by Thomas Brandenburg
Getting beyond our device mentality and considering the whole continuum of care will lead to better experiences for clinicians and the patients they serve.
1. What are the biggest challenge(s) you face applying Service Design to Healthcare?
Because I work for a healthcare equipment manufacturer, the challenge is usually getting others to consider the whole ecosystem and not just the device and its functionality alone. Not to knock engineers, and we have some very talented ones, but typically their charge is to deliver a device that creates a great diagnostic image, and at a certain cost. The quality of the user experience is not always paramount. Even more so for patients—the quality of their experience and their comfort was not part of the equation. But, that’s changing and our Design team is a key part of delivering better user and patient experience.
2. What framework(s) and/or key performance indicators have you found useful to measure the impact of service design?
We are a highly regulated industry, so we have a lot of focus on usability requirements and meeting FDA guidelines. There are basic requirements to do no harm and minimize errors in the usage of our products, which sounds obvious, but we make some pretty complex technology, so it’s important. Efficacy and speed of completing tasks are always a consideration. Beyond that we’ve been exploring sensory design cues and the reaction of patients to different sensory stimuli during medical procedures. For example, if we change the lighting or add scent or music to a mammography exam, can it lessen the anxiety of the patient? It can. We have shown that we can design better auditory signals and alarms into our equipment if we understand how clinicians respond to certain tonal arrangements.
3. Besides having a mindset and the skill set for service design, what other knowledge, experience, or skills do you see as valuable for a designer to have in his or her repertoire today in the healthcare space?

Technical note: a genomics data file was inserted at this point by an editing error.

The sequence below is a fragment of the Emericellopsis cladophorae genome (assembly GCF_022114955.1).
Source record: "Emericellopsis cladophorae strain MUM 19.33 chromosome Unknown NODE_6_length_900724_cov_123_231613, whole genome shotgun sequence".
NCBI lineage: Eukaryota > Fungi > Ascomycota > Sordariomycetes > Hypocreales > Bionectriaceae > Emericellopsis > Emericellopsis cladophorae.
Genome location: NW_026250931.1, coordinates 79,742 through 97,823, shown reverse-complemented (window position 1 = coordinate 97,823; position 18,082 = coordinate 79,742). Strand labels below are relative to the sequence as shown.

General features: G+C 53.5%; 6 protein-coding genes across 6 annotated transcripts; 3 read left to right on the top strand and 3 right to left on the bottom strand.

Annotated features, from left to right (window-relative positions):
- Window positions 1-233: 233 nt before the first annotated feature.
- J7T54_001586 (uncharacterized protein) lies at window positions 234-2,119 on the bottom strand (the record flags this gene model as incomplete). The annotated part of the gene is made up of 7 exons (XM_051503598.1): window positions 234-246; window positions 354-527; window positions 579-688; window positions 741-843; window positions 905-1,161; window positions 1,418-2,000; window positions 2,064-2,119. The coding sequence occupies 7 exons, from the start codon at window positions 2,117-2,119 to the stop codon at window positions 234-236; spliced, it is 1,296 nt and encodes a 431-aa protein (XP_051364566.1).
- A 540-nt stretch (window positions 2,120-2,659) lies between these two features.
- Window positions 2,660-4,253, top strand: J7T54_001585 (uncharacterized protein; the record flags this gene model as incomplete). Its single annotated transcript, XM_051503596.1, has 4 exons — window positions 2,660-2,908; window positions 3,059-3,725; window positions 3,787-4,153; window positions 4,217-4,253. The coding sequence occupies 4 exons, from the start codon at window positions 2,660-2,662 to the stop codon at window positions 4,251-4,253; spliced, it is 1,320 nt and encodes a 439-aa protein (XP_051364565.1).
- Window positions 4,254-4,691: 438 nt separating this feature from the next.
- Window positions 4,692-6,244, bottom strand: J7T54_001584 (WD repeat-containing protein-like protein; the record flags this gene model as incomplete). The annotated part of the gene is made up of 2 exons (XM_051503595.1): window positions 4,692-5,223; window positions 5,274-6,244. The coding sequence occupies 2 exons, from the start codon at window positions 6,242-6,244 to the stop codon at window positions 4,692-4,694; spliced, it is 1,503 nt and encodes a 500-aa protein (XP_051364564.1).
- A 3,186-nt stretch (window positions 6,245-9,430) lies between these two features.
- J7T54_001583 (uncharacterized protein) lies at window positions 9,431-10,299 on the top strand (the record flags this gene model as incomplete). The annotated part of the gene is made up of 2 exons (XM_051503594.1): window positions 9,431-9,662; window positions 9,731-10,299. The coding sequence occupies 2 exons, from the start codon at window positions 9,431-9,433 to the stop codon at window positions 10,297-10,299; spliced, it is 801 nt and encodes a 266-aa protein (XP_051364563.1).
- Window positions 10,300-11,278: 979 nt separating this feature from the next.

We are big proponents of design thinking, so clearly empathy is an important attribute, particularly in the healthcare space. Healthcare is full of such emotional experiences, both positive and negative. So, you need to put yourself in their shoes, and not just the users, but the patients as well. What’s it like to be hooked up to our equipment or sometimes placed inside of it, like an MRI machine? It can be kind of scary, so you need to consider that.
4. Can you speak to how service design might be an agent of change in healthcare, anything from creating internal initiatives to reinventing policies?
Getting beyond our device mentality and considering the whole continuum of care will lead to better experiences for clinicians and the patients they serve. The devices and the technology are merely there to facilitate decisions about delivering better care and more positive outcomes. That’s hard to say for an industrial designer working for a large corporation making healthcare equipment, but I think it’s a reality we have to come to terms with sooner rather than later.
5. What would you like to see happen for the future of service design in healthcare?
There are some emerging technologies in artificial intelligence and machine learning that hold immense potential to change how clinicians do their jobs today. The potential for computers to examine countless diagnostic images and identify areas of interest will outstrip the ability of today’s radiologists. This will change the face of medicine and it will change their role in it. We have to consider this reality as we think of service design in healthcare’s future. We can’t be stuck in today’s paradigms. That prospect scares some in the medical domain, but to me it’s an exciting proposition.
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